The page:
Testimonies on Paper

Last night, Kevin and I went to the opening reception for “Testimonies on Paper” at the South Asia Institute. It was honestly so cool, to see my poems displayed like this, along with the artwork by Zarina that they were in conversation with. Her piece, “Atlas of My World IV” I find particularly moving — the way the map is block-printed on handmade paper, the river / wall / border (?) running through.

Three of the poets from the exhibit were there (me, Nina Sudhakar, and Ami Kaye), and they had us each read a poem to the guests. I read “Kith and Kin,” and people seemed to like it. My section also includes my poems “Homesick” and “Kin Song.”

The exhibit will be running from now until June (!), and I’d love to hear what you think if you visit. Teachers, take your classes! Friday is free day. 🙂

The South Asia Institute is at 1925 S. Michigan Avenue. You can find more information on the exhibit here: https://www.saichicago.org/exhibition/testimonies-on-paper


Kith And Kin

hair, clothes, and kitchen
redolent with roasted spices
cooking deep into the night
with children and husband asleep
this much unchanged, untranslated

I stand over the pan, stirring
low and slow, singing to amuse
myself — haste would destroy
the spell of memory, consanguinity

coriander cumin fennel fenugreek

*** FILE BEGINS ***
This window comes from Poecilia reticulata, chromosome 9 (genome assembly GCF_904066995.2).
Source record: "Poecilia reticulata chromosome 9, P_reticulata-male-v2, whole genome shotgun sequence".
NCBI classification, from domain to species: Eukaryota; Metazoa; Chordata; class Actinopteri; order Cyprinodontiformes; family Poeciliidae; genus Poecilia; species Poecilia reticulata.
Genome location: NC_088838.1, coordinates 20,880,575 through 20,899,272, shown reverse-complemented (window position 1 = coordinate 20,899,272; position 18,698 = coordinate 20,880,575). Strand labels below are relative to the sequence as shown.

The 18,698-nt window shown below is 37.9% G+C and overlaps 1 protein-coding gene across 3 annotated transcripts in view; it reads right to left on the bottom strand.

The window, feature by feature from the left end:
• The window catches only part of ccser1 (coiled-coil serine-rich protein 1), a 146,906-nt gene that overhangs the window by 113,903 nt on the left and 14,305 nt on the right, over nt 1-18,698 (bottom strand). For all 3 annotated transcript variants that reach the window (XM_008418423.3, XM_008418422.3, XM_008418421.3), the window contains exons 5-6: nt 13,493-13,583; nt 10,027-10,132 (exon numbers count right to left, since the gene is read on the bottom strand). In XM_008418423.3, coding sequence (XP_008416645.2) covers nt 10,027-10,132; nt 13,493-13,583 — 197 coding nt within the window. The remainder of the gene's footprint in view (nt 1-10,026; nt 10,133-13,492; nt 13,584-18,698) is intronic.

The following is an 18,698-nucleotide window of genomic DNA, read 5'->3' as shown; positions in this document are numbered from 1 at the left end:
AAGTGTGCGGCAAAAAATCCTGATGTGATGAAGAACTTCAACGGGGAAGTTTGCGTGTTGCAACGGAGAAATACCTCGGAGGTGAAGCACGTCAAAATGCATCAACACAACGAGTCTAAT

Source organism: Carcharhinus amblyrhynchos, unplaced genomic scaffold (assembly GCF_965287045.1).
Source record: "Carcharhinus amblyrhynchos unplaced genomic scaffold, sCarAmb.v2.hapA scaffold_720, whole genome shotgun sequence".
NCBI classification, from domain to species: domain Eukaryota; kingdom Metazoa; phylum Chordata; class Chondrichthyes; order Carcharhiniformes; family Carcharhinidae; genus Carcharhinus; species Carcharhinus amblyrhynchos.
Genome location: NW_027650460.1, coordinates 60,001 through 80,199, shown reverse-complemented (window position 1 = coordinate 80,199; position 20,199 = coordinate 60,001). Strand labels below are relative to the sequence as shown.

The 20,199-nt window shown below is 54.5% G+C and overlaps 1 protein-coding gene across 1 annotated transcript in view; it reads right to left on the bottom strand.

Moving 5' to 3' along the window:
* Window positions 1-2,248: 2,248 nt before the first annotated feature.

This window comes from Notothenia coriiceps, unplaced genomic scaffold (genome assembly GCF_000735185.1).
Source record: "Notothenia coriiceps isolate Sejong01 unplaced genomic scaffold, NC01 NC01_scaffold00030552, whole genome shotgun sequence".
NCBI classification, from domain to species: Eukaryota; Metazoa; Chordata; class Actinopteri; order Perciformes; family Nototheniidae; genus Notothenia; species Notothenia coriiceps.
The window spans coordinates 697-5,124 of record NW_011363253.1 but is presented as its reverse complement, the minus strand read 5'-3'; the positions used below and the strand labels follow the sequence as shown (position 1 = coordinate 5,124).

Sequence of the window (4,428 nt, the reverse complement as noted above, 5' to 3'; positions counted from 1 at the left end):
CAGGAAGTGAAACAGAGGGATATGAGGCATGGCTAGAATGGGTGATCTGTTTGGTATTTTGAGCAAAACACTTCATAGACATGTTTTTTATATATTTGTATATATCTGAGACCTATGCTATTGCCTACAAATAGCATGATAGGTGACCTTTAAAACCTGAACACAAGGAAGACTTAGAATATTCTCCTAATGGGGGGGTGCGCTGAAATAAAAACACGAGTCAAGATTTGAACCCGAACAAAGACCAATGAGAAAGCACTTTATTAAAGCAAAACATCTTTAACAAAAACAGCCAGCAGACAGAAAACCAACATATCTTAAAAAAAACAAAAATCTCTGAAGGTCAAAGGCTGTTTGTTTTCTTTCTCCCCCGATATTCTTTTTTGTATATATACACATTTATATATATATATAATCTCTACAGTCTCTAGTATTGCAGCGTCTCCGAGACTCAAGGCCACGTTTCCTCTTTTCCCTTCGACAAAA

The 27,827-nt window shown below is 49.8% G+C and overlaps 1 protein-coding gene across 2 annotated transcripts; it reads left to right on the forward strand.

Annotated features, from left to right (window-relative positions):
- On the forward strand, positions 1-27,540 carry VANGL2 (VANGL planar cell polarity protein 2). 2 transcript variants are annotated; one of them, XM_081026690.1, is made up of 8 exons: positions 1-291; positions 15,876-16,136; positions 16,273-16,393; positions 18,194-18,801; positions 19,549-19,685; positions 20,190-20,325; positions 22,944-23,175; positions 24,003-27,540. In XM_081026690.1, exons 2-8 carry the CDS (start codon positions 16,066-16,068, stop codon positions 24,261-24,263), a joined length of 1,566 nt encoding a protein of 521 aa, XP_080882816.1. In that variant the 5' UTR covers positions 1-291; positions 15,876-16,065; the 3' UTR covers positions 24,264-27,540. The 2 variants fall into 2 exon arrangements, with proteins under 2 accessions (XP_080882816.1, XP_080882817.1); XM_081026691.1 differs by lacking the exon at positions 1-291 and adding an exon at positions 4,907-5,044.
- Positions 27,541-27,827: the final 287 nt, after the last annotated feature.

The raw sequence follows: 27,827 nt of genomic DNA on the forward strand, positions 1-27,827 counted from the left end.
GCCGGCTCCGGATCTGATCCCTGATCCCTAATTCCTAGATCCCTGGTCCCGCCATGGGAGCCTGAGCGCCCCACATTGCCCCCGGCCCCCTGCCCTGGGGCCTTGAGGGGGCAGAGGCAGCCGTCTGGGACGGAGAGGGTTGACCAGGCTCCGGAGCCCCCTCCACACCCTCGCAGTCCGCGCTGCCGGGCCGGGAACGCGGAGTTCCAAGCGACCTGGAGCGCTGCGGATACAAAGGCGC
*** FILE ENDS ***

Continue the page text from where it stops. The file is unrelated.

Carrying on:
in order of decreasing amount
cinnamon cloves cardamom
curry leaves and chili powder

if I have to look up the ingredients
every time, am I insufficiently
authentic? eventually, I will grind
knowledge into my bones

Ammama, could you have guessed
your granddaughter would live
half a world away, would structure
love so differently, would pass your
recipes to a thousand strangers?

in the old days, recipes were hoarded
like gold bangles; a dowry locked
in your mind could not be stolen
now I give them away, scatter them
like kisses on the networked seas

I suspect it would frighten you,
what a daughter might give away
might lose forever. yet perhaps
the world is changing. a woman
may give herself away, undiminished

trust me. what the seas carried
away, they will return; your children’s
children are with you
though at times unrecognizable

bend down your head and breathe
deep, roasting scents tangled in my hair
see — you know me still. some things
come back to you, a thousandfold


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